International Monetary Fund. External Relations Dept.
“La crisis sacude a Europa: Decisiones difíciles” examina los graves efectos de la crisis en las economías avanzadas y los mercados emergentes de Europa debido al carácter internacional de los shocks que han azotado tanto al sector financiero como a la economía real, y a las fuertes vinculaciones comerciales mundiales y regionales de Europa. Marek Belka, Director del Departamento de Europa del FMI, señala en el artículo principal de esta edición que más allá de la necesidad inmediata de gestionar la crisis, Europa debe replantearse los marcos en que se basa la Unión Europea porque muchos han resultado ser deficientes, o no existen. No obstante en muchos aspectos, una institución europea clave que ha demostrado claramente su valor es el euro. Charles Wyplosz y Barry Eichengreen analizan el futuro de la moneda común. También en este número, economistas del FMI describen la recesión actual como la más grave del período de la posguerra; John Lipsky, Primer Subdirector Gerente del FMI, examina el papel del FMI en el mundo de la poscrisis, y Giovanni Dell’Ariccia analiza las enseñanzas que pueden desprenderse de la gestión de los auges de precios de los activos para prevenir la caída que ha causado tantos daños. Además, conversamos con el economista de la Universidad de Oxford, Paul Collier, sobre la asistencia a los países de bajo ingreso en la actual crisis, mientras que Donald Kaberuka, Presidente del Banco Africano de Desarrollo, analiza cómo pueden prepararse los gobiernos africanos para aprovechar la recuperación económica mundial. En “Bajo la lupa” se pasa revista a lo que ocurre cuando se utiliza una política monetaria enérgica para combatir una crisis; en “Vuelta a lo esencial” se explica qué es la política fiscal, y en “Un vistazo a las cifras” se examinan los recientes altibajos de los precios de las materias primas.
International Monetary Fund. External Relations Dept.
'Crisis Shakes Europe: Stark Choices Ahead' looks at the harsh toll of the crisis on both Europe's advanced and emerging economies because of the global nature of the shocks that have hit both the financial sector and the real economy, and because of Europe's strong regional and global trade links. Marek Belka, Director of the IMF's European Department, writes in our lead article that beyond the immediate need for crisis management, Europe must revisit the frameworks on which the European Union is based because many have been revealed to be flawed or missing. But in many respects, one key European institution has proved its mettle—the euro. Both Charles Wyplosz and Barry Eichengreen discuss the future of the common currency. Also in this issue, IMF economists rank the current recession as the most severe in the postwar period; John Lipsky, the Fund's First Deputy Managing Director, examines the IMF's role in a postcrisis world; and Giovanni Dell'Ariccia assesses what we have learned about how to manage asset price booms to prevent the bust that has caused such havoc. In addition, we talk to Oxford economist Paul Collier about how to help low-income countries during the current crisis, while Donald Kaberuka, President of the African Development Bank, writes about how African policymakers can prepare to take advantage of a global economic recovery. 'Picture This' looks at what happens when aggressive monetary policy combats a crisis; 'Back to Basics' gives a primer on fiscal policy; and 'Data Spotlight' takes a look at the recent large swings in commodity prices.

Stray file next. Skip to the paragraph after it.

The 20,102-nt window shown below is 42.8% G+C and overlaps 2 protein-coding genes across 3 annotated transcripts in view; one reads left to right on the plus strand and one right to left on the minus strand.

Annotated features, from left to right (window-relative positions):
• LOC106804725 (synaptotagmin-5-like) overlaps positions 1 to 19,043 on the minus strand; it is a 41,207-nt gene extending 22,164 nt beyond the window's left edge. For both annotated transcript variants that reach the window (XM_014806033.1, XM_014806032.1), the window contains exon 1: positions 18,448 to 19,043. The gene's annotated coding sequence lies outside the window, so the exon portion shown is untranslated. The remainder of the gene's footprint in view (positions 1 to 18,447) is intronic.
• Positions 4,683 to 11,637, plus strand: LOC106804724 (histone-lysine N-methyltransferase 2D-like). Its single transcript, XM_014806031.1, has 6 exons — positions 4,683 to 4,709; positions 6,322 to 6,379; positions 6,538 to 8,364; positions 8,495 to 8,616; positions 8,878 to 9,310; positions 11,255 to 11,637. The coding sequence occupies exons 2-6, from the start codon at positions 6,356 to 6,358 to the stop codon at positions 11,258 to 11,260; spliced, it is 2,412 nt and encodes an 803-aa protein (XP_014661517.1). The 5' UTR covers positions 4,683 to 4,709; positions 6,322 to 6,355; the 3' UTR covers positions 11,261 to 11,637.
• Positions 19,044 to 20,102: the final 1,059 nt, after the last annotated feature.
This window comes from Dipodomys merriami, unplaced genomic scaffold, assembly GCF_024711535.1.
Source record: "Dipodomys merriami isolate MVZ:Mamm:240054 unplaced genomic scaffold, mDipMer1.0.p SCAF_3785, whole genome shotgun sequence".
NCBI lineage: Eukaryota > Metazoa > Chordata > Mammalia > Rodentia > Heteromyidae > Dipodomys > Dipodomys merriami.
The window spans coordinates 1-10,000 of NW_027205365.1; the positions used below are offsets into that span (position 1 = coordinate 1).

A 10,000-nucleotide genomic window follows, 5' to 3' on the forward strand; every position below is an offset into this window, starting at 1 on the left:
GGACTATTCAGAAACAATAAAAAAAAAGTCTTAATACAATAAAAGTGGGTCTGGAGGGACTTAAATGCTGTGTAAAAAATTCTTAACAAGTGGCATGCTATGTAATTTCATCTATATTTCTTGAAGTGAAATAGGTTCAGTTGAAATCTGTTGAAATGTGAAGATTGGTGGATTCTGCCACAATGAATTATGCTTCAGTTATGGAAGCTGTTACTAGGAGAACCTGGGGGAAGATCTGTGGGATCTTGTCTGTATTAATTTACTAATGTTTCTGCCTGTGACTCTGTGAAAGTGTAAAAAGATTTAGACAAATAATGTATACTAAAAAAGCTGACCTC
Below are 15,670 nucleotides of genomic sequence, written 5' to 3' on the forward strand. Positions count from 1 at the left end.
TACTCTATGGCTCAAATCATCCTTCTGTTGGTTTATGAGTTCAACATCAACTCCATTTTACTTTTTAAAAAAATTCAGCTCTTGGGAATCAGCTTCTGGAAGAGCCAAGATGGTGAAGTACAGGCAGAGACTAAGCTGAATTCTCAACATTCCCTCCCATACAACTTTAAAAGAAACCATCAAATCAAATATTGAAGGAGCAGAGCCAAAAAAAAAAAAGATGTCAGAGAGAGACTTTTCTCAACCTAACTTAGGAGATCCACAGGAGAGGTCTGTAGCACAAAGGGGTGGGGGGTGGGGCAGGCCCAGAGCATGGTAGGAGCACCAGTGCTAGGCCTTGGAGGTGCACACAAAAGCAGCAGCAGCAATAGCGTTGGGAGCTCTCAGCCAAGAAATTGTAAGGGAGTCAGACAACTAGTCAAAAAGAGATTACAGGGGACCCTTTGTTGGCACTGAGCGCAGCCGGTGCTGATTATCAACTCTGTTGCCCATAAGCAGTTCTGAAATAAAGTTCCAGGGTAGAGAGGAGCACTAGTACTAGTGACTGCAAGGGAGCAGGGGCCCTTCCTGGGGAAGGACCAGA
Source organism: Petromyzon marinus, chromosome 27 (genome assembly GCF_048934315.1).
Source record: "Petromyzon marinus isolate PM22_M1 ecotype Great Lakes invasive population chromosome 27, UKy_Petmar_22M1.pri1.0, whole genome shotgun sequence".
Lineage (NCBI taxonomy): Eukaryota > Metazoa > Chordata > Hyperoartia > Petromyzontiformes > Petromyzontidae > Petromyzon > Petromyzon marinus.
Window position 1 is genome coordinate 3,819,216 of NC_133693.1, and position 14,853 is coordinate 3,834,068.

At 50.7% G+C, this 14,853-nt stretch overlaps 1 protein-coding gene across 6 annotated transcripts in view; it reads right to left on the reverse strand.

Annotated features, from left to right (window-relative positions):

International Monetary Fund. European Dept.

Abstract

Europe is in a deep recession. Adverse feedback between the financial and real sectors and across borders is likely to delay the recovery and create downside risks. Unprecedented policies have been undertaken to address the crisis-but are they likely to be successful and sufficiently coordinated for a tightly integrated region? To restore trust and confidence in financial markets, additional and forceful action will be essential. Maintaining fiscal support should help soften the downturn, in particular if sustainability is supported by solid medium-term strategies and fiscal frameworks. To be effective, these policies require coordination across advanced and emerging economies. The report's analytical work underpins the link between fiscal sustainability, coordination, and effectiveness, and stresses that emerging markets have been affected differently by the crisis, with the quality of policies and external vulnerabilities being key factors.